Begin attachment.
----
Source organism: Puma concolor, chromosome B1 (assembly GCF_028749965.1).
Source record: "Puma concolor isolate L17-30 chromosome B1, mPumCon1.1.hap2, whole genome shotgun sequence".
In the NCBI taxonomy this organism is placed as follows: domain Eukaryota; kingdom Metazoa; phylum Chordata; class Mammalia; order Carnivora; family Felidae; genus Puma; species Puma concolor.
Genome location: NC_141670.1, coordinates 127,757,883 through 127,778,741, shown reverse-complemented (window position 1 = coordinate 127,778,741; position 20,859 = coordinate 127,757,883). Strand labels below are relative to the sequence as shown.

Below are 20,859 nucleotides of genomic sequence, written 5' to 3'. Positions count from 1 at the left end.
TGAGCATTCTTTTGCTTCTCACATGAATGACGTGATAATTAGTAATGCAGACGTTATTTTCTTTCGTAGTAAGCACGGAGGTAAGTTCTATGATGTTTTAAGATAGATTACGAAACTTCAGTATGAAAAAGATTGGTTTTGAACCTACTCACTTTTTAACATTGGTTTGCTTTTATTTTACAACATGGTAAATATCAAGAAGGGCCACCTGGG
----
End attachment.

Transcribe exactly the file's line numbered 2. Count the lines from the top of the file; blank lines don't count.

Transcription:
Source record: "Puma concolor isolate L17-30 chromosome B1, mPumCon1.1.hap2, whole genome shotgun sequence".